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Sandeep Balachandran
Sandeep Balachandran

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Machine Learning - Transfer Learning

Hey there,
Let us start with a quote.

The trials you encounter will introduce you to your strengths remain steadfast and one day you will build something that endures something worthy of your potential. - Epictetus

Main Content From here

In 2012, AlexNet revolutionized the machine learning world and popularized CNN-based image classifiers by winning ImageNet Large Scale Visual recognition challenge.


After that, the race was on to make even better and more accurate neural networks that could outperform AlexNet when classifying images on the ImageNet dataset.


Over the years, several models have been developed that have performed better than AlexNet.

Two of which are

  • Inception
  • resonant

Wouldn't it be great if we could take advantage of pre-trained neural networks such as these, that have been developed by expert researchers and use them for our own purposes? As it turns out, we can take advantage of these high-performance neural networks by using a technique called transfer learning. The idea behind transfer learning is that a neural network that has been trained on a large dataset can apply its knowledge to a dataset it has never seen before.

That's why it's called transfer learning because we transfer the learning of an existing model to a new dataset.


In order to perform transfer learning, we need to change the last layer of the pre-trained model.

This is because each dataset has a different number of output classes.
For example, the ImageNet dataset has a 1000 different output classes.


While the fashion in this dataset has 10 classes, and our cats and dogs dataset has only two classes. Therefore, we need to change the last layer of an existing model, so that it has the same number of classes that we have in our dataset.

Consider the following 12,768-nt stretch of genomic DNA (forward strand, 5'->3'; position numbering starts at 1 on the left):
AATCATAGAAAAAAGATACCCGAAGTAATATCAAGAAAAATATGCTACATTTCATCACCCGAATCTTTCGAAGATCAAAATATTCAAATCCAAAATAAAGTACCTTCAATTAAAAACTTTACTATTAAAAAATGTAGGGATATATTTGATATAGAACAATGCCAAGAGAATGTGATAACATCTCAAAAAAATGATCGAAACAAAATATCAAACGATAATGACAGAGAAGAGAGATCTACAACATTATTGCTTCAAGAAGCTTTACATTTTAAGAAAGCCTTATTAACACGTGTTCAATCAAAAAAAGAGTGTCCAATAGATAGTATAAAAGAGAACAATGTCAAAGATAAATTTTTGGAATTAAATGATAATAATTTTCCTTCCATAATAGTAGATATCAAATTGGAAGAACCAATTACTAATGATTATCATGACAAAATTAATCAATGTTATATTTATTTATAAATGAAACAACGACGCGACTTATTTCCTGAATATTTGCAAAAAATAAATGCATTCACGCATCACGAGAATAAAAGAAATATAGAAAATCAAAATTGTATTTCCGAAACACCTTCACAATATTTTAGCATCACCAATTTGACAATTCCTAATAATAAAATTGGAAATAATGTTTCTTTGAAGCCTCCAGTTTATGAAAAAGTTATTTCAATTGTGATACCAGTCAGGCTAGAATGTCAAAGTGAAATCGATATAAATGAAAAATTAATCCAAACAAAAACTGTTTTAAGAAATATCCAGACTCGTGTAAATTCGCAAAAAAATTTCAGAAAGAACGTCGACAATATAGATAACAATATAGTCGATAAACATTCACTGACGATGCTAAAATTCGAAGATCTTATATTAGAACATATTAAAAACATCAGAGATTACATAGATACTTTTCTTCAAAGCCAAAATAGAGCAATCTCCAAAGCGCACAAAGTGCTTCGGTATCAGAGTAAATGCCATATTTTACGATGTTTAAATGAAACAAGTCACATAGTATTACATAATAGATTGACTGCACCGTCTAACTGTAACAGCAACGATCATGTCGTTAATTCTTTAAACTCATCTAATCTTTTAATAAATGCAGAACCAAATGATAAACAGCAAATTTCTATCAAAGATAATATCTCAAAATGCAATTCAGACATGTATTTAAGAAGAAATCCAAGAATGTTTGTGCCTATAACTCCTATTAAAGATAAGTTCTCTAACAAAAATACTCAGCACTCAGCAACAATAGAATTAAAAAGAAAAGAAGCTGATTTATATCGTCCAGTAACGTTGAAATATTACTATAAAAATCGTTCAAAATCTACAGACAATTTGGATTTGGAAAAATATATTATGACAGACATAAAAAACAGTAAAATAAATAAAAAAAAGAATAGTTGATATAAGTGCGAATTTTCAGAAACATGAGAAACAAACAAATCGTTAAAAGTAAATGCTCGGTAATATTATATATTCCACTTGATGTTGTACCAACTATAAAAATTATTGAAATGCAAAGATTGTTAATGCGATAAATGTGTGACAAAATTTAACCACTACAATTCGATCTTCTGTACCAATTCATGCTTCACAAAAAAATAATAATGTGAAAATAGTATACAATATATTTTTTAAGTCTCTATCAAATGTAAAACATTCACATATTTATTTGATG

Also, we have to make sure that we don't change the pre-trained part of the model during the training process. This is done by setting the variables of the pre-trained model to non-trainable.

This is also called freezing the model.


By freezing the perimeters, we'll ensure that only the variables of the last classification layer get trained.


Well, the variables from the other layers of the pre-trained model are kept the same.

  • A nice additional benefit from this is they will also reduce the training time significantly because we're only training the variables of our last classification layer and not the entire model.
  • If we don't freeze the pre-trained model, the features learned by it will change during training.
  • This is because our new classification layer will be untrained.
  • Therefore, at the beginning of the training, its weights will be initialized randomly.
  • Due to the random initialization of the weights, our model will initially make large errors.
  • These in turn, would be propagated backwards through our pre-trained model causing erroneously large updates to the already useful weights of the pre-trained model, and that's undesirable.
  • Therefore, we must always remember to freeze the parameters of our pre-trained model when we perform transfer learning.
  • Now that we know how transfer learning works, we need to decide which pre-trained network we're going to use. We'll do that in the next lesson.

Have you heard about the MobileNet? Let us see that in the next post.

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